The prolonged oil slump that began in mid-2014 has made things complicated for Azerbaijan. The rapid decrease of oil revenues—the country’s main economic driver for the past 10 years—poses real threats to macroeconomic and financial stability in Azerbaijan.

While natural resources have the potential to bring development to the poorest countries in the world, realizing that potential is often a challenge. Opaque allocation of rights to extract oil, gas or minerals; secrecy around who really owns the companies doing the extraction; and non-disclosure of contracts often conspire to prevent average citizens from benefiting from their country’s resources.

In this era of low commodity prices, oil- and mineral-rich governments in Eurasia are under acute financial pressure.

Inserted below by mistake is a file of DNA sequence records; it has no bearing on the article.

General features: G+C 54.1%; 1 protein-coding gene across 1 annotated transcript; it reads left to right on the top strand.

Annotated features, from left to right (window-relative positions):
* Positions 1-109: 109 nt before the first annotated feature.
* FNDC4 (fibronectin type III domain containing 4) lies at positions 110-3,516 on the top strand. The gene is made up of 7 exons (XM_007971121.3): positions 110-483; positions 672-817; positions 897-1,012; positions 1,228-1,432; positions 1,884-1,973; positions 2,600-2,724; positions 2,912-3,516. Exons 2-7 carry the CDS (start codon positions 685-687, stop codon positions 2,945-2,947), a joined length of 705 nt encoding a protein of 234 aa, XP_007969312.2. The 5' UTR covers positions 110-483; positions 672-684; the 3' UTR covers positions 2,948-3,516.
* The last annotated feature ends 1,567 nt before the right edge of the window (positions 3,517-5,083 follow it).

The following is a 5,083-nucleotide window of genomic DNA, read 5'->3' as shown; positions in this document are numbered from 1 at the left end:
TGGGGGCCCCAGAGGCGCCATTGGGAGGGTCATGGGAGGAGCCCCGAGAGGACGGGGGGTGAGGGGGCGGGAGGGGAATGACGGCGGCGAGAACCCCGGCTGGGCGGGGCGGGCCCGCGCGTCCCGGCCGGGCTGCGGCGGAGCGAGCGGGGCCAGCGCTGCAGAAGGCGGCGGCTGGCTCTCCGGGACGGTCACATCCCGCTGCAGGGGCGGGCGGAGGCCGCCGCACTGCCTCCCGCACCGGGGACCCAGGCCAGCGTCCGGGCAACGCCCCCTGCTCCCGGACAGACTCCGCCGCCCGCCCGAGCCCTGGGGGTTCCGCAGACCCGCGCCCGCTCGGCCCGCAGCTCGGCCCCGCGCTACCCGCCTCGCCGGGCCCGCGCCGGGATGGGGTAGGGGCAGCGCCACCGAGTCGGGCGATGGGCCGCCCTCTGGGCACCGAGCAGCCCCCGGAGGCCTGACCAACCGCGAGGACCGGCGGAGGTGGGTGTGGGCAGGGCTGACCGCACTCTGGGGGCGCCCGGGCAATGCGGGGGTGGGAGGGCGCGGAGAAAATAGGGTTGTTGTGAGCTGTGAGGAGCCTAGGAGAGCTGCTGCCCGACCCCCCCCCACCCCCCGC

The release of the first U.S. Extractive Industries Transparency Initiative (USEITI) report is both a laudable achievement and an indication that EITI cannot succeed without full accountability for all multi-stakeholder group (MSG) participants.

Ukraine released its first Extractive Industries Transparency Initiative report in December 2015, an important step forward in resource governance for the country. Its publication coincided with the EITI International Secretariat meeting in the country and related events in Odessa and the capital, Kiev.

The U.S. Securities and Exchange Commission voted today on a proposed rule to implement Section 1504 of the 2010 Dodd-Frank Act. The law requires US-listed oil, gas and mining companies to disclose the billions of dollars in payments that they make to governments around the world in exchange for the right to extract precious natural resources.